Ever since the collapse of Soviet-bloc socialism, and the associated breakup of the Soviet Union itself, it has been accepted by the vast majority of political economists that Friedrich A. Hayek and his fellow Austrians, notably his mentor, Ludwig von Mises, were the unequivocal victors in the famous “socialist calculation debate” that had raged for a good seven decades. It was over. The anti-socialist, Austrian position had won. Market capitalism was triumphant in both theory and practice. The combination of lack (...) of incentives and inevitably dispersed and asymmetric information had doomed command central planning of economies, especially in an increasingly complicated modern world economy (Rosser and Rosser, 2004, Chap. 3). (shrink)
This paper considers the implications of complex ecologic-economic dynamics for three broad, Post Keynesian perspectives: the uncertainty perspective, the macrodynamics perspective, and the Sraffian perspective. Catastrophic, chaotic, and other complex dynamics will be seen as reinforcing the conceptual foundations of Keynesian uncertainty. Predatory-prey models will be seen as deeply linked to Post Keynesian macrodynamic models. Finally, certain cases in ecologiceconomic systems will be seen as generating such Sraffian, capital theoretic conundra as reswitching. Ecologic-economic models considered besides predator-prey will include fisheries, (...) forestry, lake dynamics, and global climatic-economic dynamics. (shrink)
This volume represents a magnum opus by Wolfgang Weidlich, summarizing his long work in the area of sociodynamics. It lays out the origins and development of his ideas on this topic, presents a variety of applications drawn from his previous work, and offers some new insights and suggestions. For those acquainted with Professor Weidlich’s work it is a satisfying summing up. For those unacquainted with it, the book provides a good overview and discussion of what is involved in it, both (...) its weaknesses and its strengths. It has a definite predecessor, Weidlich’s 1983 book with his frequent coauthor, Günter Haag, Concepts and Models of a Quantitative Sociology, but goes well beyond the arguments and models presented in that volume. (shrink)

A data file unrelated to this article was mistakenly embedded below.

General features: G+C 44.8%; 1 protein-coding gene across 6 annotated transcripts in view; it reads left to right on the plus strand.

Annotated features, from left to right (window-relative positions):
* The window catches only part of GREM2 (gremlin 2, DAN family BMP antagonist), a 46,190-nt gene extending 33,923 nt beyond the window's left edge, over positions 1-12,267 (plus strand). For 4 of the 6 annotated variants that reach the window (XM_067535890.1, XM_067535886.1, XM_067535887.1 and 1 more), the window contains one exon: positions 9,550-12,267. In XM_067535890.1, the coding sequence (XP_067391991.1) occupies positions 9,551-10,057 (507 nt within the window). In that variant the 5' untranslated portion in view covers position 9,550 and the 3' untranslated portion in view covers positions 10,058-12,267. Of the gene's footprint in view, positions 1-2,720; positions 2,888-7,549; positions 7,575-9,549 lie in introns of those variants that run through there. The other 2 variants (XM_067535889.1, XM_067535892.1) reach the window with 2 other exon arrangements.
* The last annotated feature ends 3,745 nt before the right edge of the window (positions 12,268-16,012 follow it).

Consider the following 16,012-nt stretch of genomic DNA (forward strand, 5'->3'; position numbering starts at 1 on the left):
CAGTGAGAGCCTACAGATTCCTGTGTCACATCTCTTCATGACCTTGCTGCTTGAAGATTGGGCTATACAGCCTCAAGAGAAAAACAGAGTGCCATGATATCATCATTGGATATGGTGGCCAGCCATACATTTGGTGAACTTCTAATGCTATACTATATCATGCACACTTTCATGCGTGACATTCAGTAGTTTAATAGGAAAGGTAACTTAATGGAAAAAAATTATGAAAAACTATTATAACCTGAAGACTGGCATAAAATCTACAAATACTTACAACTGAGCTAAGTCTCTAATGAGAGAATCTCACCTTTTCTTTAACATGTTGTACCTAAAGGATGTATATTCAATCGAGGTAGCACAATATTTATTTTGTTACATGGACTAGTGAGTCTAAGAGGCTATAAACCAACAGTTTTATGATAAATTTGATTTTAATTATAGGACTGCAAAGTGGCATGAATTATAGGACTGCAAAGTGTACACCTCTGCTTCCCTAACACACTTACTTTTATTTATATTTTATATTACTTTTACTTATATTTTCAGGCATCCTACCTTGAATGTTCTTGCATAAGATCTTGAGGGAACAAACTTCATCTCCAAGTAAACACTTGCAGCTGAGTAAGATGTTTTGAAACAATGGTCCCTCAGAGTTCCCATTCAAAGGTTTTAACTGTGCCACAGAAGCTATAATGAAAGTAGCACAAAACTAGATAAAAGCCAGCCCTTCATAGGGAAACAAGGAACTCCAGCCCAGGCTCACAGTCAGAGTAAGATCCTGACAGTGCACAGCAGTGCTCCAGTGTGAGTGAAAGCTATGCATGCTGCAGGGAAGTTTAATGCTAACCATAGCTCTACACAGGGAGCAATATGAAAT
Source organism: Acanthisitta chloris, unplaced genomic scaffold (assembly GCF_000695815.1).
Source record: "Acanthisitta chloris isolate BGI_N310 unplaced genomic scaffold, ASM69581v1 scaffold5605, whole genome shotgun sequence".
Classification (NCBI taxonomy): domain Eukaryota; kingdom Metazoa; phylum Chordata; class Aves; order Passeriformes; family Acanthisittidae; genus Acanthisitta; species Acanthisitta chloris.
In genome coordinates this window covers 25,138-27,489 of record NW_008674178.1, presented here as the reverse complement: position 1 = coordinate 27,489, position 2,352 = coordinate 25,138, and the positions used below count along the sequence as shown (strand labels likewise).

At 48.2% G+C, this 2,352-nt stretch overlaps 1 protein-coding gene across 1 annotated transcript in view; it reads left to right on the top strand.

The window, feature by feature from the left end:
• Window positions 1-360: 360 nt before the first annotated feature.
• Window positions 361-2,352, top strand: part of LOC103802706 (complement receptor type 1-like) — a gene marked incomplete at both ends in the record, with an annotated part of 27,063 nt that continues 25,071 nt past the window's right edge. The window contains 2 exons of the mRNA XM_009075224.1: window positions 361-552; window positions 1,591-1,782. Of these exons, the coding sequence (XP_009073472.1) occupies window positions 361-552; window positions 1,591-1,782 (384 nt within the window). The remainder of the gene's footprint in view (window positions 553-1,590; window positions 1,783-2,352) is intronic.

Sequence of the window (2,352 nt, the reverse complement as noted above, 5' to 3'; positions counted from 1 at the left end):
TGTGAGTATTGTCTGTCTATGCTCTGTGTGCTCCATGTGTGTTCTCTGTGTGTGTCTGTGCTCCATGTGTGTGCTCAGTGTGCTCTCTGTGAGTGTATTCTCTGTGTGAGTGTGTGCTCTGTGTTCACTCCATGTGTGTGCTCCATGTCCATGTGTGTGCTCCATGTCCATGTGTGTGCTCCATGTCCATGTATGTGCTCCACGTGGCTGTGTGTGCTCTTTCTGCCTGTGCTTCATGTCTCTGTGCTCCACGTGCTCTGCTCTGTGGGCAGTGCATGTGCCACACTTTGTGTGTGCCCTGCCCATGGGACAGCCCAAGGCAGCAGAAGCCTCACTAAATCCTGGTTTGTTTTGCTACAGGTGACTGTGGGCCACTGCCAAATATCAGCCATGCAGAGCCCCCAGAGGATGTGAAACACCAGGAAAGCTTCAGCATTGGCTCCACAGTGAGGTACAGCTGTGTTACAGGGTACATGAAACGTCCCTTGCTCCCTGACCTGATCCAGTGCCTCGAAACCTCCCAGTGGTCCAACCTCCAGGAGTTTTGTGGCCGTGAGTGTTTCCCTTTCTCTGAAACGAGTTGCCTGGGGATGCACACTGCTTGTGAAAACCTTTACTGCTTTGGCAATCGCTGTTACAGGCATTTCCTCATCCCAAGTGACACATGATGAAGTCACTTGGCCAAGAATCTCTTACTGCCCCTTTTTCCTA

This paper argues that a new economic system is emerging in the world economy, that of the new traditional economy. Such an economic system simultaneously seeks to have economic decision making embedded within a traditional socio-cultural framework, most frequently one associated with a traditional religion, while at the same time seeking to use modern technology and to be integrated into the modern world economy to some degree. The efforts to achieve such a system are reviewed in various parts of the (...) world, with greater analysis of the Islamic and neo- Confucian economic systems. (shrink)
Much empirical analysis and econometric work recognizes that there are nonlinearities, regime shifts or structural breaks, asymmetric adjustment costs, irreversibilities and lagged dependencies. Hence, empirical work has already transcended neoclassical economics. Some progress has also been made in modeling endogenously generated cyclical growth and fluctuations. All this is inconsistent with neoclassical general equilibrium. Hence there is growing evidence of Kuhnian anomalies. It therefore follows that there is a Kuhnian crisis in economics and further research in nonlinear dynamics and complexity can (...) only increase the Kuhnian anomalies. This crisis can only deepen. However, there is an ideological commitment to general equilibrium that justifies “free enterprise” with only minimal state intervention that may still sustain neoclassical economics despite the growing evidence of Kuhnian anomalies. Thus, orthodox textbook theory continues to ignore this fact and static neoclassical theory remains a dogma with no apparent reformulation to replace it. (shrink)